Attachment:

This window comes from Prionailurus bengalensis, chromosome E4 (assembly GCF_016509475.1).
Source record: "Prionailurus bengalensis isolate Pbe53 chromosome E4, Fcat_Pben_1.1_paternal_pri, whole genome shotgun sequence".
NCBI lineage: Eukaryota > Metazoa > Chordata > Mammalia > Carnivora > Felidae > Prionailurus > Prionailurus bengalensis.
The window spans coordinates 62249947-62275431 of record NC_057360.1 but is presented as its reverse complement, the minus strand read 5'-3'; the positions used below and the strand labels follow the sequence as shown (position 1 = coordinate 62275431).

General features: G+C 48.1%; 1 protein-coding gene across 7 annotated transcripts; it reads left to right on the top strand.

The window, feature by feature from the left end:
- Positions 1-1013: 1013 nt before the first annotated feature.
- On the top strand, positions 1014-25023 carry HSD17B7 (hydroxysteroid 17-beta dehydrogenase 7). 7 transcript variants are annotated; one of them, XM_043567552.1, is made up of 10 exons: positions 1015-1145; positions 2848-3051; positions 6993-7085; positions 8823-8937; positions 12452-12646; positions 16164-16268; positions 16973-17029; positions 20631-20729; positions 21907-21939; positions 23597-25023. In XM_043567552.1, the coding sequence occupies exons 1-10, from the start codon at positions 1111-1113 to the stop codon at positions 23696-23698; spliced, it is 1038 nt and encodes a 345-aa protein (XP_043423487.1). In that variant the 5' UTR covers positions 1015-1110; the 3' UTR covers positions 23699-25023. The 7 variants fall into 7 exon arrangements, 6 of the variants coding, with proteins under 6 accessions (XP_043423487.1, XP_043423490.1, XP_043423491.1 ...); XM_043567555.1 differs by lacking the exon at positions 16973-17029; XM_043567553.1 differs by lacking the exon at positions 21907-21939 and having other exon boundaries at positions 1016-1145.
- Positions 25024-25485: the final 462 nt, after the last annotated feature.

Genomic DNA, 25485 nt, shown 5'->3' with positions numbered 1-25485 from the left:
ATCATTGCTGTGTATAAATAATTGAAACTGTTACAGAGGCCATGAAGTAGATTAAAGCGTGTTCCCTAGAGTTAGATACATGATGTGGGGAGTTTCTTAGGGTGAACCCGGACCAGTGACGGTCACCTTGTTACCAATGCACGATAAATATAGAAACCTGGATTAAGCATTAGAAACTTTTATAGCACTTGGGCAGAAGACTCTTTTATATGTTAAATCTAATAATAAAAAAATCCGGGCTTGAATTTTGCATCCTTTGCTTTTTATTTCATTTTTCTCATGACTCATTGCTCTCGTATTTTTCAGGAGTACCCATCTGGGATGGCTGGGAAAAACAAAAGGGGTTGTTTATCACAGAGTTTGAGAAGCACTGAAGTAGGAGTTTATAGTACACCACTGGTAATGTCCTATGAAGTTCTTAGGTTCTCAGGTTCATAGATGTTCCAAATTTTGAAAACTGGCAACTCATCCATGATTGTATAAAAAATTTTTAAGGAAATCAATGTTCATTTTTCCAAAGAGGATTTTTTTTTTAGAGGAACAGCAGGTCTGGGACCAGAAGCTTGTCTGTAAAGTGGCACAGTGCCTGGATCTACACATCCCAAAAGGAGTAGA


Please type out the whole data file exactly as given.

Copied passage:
This window comes from Prionailurus bengalensis, chromosome E4 (assembly GCF_016509475.1).
Source record: "Prionailurus bengalensis isolate Pbe53 chromosome E4, Fcat_Pben_1.1_paternal_pri, whole genome shotgun sequence".
NCBI lineage: Eukaryota > Metazoa > Chordata > Mammalia > Carnivora > Felidae > Prionailurus > Prionailurus bengalensis.
The window spans coordinates 62249947-62275431 of record NC_057360.1 but is presented as its reverse complement, the minus strand read 5'-3'; the positions used below and the strand labels follow the sequence as shown (position 1 = coordinate 62275431).

General features: G+C 48.1%; 1 protein-coding gene across 7 annotated transcripts; it reads left to right on the top strand.

The window, feature by feature from the left end:
- Positions 1-1013: 1013 nt before the first annotated feature.
- On the top strand, positions 1014-25023 carry HSD17B7 (hydroxysteroid 17-beta dehydrogenase 7). 7 transcript variants are annotated; one of them, XM_043567552.1, is made up of 10 exons: positions 1015-1145; positions 2848-3051; positions 6993-7085; positions 8823-8937; positions 12452-12646; positions 16164-16268; positions 16973-17029; positions 20631-20729; positions 21907-21939; positions 23597-25023. In XM_043567552.1, the coding sequence occupies exons 1-10, from the start codon at positions 1111-1113 to the stop codon at positions 23696-23698; spliced, it is 1038 nt and encodes a 345-aa protein (XP_043423487.1). In that variant the 5' UTR covers positions 1015-1110; the 3' UTR covers positions 23699-25023. The 7 variants fall into 7 exon arrangements, 6 of the variants coding, with proteins under 6 accessions (XP_043423487.1, XP_043423490.1, XP_043423491.1 ...); XM_043567555.1 differs by lacking the exon at positions 16973-17029; XM_043567553.1 differs by lacking the exon at positions 21907-21939 and having other exon boundaries at positions 1016-1145.
- Positions 25024-25485: the final 462 nt, after the last annotated feature.

Genomic DNA, 25485 nt, shown 5'->3' with positions numbered 1-25485 from the left:
ATCATTGCTGTGTATAAATAATTGAAACTGTTACAGAGGCCATGAAGTAGATTAAAGCGTGTTCCCTAGAGTTAGATACATGATGTGGGGAGTTTCTTAGGGTGAACCCGGACCAGTGACGGTCACCTTGTTACCAATGCACGATAAATATAGAAACCTGGATTAAGCATTAGAAACTTTTATAGCACTTGGGCAGAAGACTCTTTTATATGTTAAATCTAATAATAAAAAAATCCGGGCTTGAATTTTGCATCCTTTGCTTTTTATTTCATTTTTCTCATGACTCATTGCTCTCGTATTTTTCAGGAGTACCCATCTGGGATGGCTGGGAAAAACAAAAGGGGTTGTTTATCACAGAGTTTGAGAAGCACTGAAGTAGGAGTTTATAGTACACCACTGGTAATGTCCTATGAAGTTCTTAGGTTCTCAGGTTCATAGATGTTCCAAATTTTGAAAACTGGCAACTCATCCATGATTGTATAAAAAATTTTTAAGGAAATCAATGTTCATTTTTCCAAAGAGGATTTTTTTTTTAGAGGAACAGCAGGTCTGGGACCAGAAGCTTGTCTGTAAAGTGGCACAGTGCCTGGATCTACACATCCCAAAAGGAGTAGA